Q.U.B.E. 10th Anniversary

Q.U.B.E. 10th Anniversary

Figure this one out.

Q.U.B.E. 10th Anniversary

I rather enjoyed the Director’s Cut of Q.U.B.E. when it released back on consoles in 2015.  It delivered an interesting story and puzzle challenge whilst keeping the gameplay tight and focused.  You can read the original review here, there’s little point in recounting it verbatim.  What Q.U.B.E. 10th Anniversary offers up is a version of the game for the latest generation of consoles, as well as sprucing up some elements for the PC audience.  There are both versions of the game – the original and the Director’s Cut – and the tale has been expanded alongside new content; it’s a good package.  Given how mind bending the puzzles are, is it worth a revisit?  Or if you’re new should you dive in?  I’d have instantly recommended it 8 years ago, but now… it’s a different story.

As before, you wake up alone in a strange place with a voice on the comms telling you that the world is in danger, you’re the only one that can save it, and that you’ll probably not remember anything of who you are and why you’re there.  Equipped with a pair of gloves that are remotely able to manipulate coloured blocks in the environment, you head deeper in to the vast labyrinth to search out the truth.  Using your wits alone you have to figure out a path forward by moving blocks, creating platforms and leaping around, and the lack of guidance actually works quite well in conveying that isolated saviour of humanity vibe.  As things move along in Q.U.B.E. 10th Anniversary you’ll discover more of the underlying story, get more info from your sole link back to Earth, and find ways to stop your brain leaking out of your ears when the puzzles get out of hand.

The key new features of Q.U.B.E. 10th Anniversary are predominantly visual, with the whole game getting an overhaul to take advantage of the higher power of the latest hardware.  It’s an understatement to say that it’s a step on, all the environments feel like they have more weight and substance, and there’s great use of light and shadow to instil the sense of grandeur that the mysterious place holds.  You’ve also the choice of playing the original version of the game or the Director’s Cut, depending on how you like your stories fed to you.  Getting through both will mean committing to a decent amount of play-time, and then there’s the addition of Section 8 after the main campaign winds up that brings between 4 and 6 hours more (according to the developer).  Clearly, there’s loads to go at and enjoy in this package… but, there was a serious drawback that I can’t get past (literally).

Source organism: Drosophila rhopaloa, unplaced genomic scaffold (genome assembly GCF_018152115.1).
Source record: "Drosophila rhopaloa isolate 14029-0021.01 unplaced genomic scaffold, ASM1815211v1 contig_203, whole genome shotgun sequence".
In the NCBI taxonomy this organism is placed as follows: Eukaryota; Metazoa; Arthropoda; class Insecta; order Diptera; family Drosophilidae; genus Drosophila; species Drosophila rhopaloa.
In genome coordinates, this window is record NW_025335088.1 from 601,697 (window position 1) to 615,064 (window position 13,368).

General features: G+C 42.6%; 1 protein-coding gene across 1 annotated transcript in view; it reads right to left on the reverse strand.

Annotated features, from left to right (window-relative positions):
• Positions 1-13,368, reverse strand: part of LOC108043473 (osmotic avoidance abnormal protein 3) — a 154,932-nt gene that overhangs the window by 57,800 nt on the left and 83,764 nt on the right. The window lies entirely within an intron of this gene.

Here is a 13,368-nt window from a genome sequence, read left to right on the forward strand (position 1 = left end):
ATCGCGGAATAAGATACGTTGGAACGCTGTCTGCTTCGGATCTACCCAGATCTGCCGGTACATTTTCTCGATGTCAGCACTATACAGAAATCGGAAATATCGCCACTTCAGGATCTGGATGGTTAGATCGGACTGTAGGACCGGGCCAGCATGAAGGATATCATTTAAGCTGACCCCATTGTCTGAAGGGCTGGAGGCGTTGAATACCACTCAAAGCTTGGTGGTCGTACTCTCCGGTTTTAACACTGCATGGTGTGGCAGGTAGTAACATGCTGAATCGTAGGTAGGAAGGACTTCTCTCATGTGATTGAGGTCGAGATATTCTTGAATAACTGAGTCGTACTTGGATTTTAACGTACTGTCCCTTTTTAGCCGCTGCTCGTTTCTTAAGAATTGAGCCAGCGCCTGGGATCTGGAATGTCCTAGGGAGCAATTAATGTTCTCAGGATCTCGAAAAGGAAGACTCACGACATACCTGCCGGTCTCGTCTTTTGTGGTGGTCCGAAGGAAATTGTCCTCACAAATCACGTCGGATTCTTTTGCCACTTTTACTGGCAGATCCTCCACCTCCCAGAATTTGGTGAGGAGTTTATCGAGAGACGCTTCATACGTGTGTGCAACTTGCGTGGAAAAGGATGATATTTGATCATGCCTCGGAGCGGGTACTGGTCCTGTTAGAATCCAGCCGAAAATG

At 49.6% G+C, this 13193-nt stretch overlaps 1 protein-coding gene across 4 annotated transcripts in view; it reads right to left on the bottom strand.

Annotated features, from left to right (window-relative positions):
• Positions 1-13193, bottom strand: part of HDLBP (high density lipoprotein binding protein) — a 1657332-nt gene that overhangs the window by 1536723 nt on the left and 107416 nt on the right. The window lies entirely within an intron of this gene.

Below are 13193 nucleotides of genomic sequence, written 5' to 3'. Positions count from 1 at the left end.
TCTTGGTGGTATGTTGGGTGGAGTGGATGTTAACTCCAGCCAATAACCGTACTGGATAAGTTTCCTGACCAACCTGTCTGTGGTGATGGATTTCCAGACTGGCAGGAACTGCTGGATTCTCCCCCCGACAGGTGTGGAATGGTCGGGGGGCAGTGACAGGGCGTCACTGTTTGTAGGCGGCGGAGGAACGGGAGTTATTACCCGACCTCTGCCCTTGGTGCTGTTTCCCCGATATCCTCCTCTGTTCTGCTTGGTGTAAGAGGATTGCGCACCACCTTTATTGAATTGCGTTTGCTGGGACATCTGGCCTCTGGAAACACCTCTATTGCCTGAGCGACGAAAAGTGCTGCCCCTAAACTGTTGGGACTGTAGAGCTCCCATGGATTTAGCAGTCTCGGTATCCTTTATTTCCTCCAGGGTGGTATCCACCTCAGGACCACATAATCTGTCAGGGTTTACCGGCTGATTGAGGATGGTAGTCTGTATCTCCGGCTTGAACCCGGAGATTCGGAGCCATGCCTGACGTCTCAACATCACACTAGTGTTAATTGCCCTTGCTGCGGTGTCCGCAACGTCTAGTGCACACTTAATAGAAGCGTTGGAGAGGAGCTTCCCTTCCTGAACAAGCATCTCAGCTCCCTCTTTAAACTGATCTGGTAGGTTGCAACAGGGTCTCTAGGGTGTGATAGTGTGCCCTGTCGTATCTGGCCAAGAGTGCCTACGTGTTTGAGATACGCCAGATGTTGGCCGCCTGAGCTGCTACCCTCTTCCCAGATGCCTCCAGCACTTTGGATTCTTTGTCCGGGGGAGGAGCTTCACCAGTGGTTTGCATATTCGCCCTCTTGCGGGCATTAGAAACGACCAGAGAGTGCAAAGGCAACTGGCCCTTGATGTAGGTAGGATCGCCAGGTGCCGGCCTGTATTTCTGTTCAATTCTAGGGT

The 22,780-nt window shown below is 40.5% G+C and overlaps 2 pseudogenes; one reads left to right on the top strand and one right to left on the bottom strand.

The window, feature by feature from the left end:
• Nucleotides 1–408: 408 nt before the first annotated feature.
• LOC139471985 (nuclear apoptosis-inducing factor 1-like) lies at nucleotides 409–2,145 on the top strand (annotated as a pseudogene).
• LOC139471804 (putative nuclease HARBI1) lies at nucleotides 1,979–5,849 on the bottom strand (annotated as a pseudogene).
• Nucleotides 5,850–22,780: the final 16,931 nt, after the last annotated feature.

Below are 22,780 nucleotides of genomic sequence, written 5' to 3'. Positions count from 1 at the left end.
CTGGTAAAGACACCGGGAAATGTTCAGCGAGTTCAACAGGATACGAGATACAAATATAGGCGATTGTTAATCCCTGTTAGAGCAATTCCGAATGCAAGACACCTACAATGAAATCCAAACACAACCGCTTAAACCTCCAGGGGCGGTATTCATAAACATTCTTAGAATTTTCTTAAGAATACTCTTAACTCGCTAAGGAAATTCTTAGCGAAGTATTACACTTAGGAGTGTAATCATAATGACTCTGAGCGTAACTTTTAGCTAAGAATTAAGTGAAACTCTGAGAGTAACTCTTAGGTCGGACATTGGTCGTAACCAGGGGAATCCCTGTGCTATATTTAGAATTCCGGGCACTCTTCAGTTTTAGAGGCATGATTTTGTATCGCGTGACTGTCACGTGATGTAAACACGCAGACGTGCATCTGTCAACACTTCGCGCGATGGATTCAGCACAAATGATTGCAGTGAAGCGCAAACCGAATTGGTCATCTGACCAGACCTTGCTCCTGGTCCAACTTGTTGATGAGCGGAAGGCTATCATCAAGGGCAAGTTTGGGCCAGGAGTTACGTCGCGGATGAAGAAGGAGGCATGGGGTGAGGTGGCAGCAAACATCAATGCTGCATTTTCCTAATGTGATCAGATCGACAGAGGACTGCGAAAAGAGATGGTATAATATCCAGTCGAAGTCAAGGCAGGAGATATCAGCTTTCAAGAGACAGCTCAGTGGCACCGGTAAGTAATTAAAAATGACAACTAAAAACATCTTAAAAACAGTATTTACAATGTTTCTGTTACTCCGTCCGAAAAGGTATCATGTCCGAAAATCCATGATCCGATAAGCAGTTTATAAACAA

Merrily clocking through the puzzles and reminding myself of the mechanics, I romped into Section 3 of Q.U.B.E. 10th Anniversary feeling pretty invincible.  That was a mistake.  After a few of the setup puzzles I reach the first real challenge of the area, only to discover that it’s glitched in a way that makes it impossible to complete.  You’re meant to rotate the puzzle and move the ball around to reach the goal, yet each time I tried it flung the ball across the screen to destroy it, or dropped it out of play.  Restarting the level, resetting the game, and rebooting the console has not fixed it; nor has any patch been forthcoming to sort it out.  I’ve been sat on the review copy for a while waiting patiently for it to be corrected, but now think that’s never coming.  I’ve captured the problem in the video below, and it’s worth being aware that I can’t find any reference to it online, so there’s every chance this is just impacting my game.

I really wanted to see the improvements in Q.U.B.E. 10th Anniversary and see if it could elevate itself to improve on the original score I gave it, and for a time it was heading in that direction.   Yet I can’t progress, the game is broken (for me at least) and that means that there’s nothing further to say.  Not since GRID 2 have I encountered a genuine game breaking bug that’s never been fixed, and I’m slightly surprised that there’s one here at all.  For now, I’d simply recommend picking up the old version in a sale and enjoying it with out the enhancements, it’s still a fantastic puzzler.

A PS5 review copy of Q.U.B.E. 10th Anniversary was provided by Toxic Games PR team, and it’s available now on PlayStation, Xbox, Switch and PC for around £20… but be wary of dropping cash if it’s not actually going to work.

The Verdict


The Good: Should be a belter of a puzzle game…

The Bad: …but it’s broken

The following two tabs change content below.


Co-founder & Editor at Codec Moments

Gamer, F1 fanatic, one half of the Muddyfunkrs DJ duo (find us over on Hive Radio UK), MGS obsessed, tech geek.

Latest posts by Matt (see all)

Leave a comment

Your email address will not be published. Required fields are marked *